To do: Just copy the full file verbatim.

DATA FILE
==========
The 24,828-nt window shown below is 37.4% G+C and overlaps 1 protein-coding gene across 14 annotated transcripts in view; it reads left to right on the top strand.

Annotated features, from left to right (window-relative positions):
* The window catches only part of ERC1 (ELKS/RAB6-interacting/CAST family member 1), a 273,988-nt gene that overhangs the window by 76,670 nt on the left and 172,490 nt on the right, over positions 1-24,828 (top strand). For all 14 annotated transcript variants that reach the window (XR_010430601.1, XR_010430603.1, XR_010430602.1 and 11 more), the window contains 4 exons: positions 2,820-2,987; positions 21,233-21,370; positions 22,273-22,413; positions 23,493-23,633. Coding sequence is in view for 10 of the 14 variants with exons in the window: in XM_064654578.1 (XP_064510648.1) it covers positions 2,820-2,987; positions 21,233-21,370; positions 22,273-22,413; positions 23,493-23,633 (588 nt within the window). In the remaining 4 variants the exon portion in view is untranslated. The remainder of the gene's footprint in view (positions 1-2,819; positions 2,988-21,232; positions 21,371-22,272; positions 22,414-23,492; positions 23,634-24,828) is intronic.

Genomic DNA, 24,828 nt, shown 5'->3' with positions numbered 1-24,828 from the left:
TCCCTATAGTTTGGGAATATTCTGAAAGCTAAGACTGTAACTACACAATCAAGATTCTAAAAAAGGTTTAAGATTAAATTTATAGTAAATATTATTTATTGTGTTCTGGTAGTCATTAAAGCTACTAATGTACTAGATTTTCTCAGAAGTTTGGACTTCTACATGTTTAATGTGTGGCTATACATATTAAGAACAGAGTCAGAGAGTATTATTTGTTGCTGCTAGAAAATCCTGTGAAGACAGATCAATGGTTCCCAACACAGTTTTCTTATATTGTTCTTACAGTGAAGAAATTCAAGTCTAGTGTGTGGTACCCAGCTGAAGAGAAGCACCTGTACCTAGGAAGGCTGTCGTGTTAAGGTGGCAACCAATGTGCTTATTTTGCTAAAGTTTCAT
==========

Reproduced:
The 24,828-nt window shown below is 37.4% G+C and overlaps 1 protein-coding gene across 14 annotated transcripts in view; it reads left to right on the top strand.

Annotated features, from left to right (window-relative positions):
* The window catches only part of ERC1 (ELKS/RAB6-interacting/CAST family member 1), a 273,988-nt gene that overhangs the window by 76,670 nt on the left and 172,490 nt on the right, over positions 1-24,828 (top strand). For all 14 annotated transcript variants that reach the window (XR_010430601.1, XR_010430603.1, XR_010430602.1 and 11 more), the window contains 4 exons: positions 2,820-2,987; positions 21,233-21,370; positions 22,273-22,413; positions 23,493-23,633. Coding sequence is in view for 10 of the 14 variants with exons in the window: in XM_064654578.1 (XP_064510648.1) it covers positions 2,820-2,987; positions 21,233-21,370; positions 22,273-22,413; positions 23,493-23,633 (588 nt within the window). In the remaining 4 variants the exon portion in view is untranslated. The remainder of the gene's footprint in view (positions 1-2,819; positions 2,988-21,232; positions 21,371-22,272; positions 22,414-23,492; positions 23,634-24,828) is intronic.

Genomic DNA, 24,828 nt, shown 5'->3' with positions numbered 1-24,828 from the left:
TCCCTATAGTTTGGGAATATTCTGAAAGCTAAGACTGTAACTACACAATCAAGATTCTAAAAAAGGTTTAAGATTAAATTTATAGTAAATATTATTTATTGTGTTCTGGTAGTCATTAAAGCTACTAATGTACTAGATTTTCTCAGAAGTTTGGACTTCTACATGTTTAATGTGTGGCTATACATATTAAGAACAGAGTCAGAGAGTATTATTTGTTGCTGCTAGAAAATCCTGTGAAGACAGATCAATGGTTCCCAACACAGTTTTCTTATATTGTTCTTACAGTGAAGAAATTCAAGTCTAGTGTGTGGTACCCAGCTGAAGAGAAGCACCTGTACCTAGGAAGGCTGTCGTGTTAAGGTGGCAACCAATGTGCTTATTTTGCTAAAGTTTCAT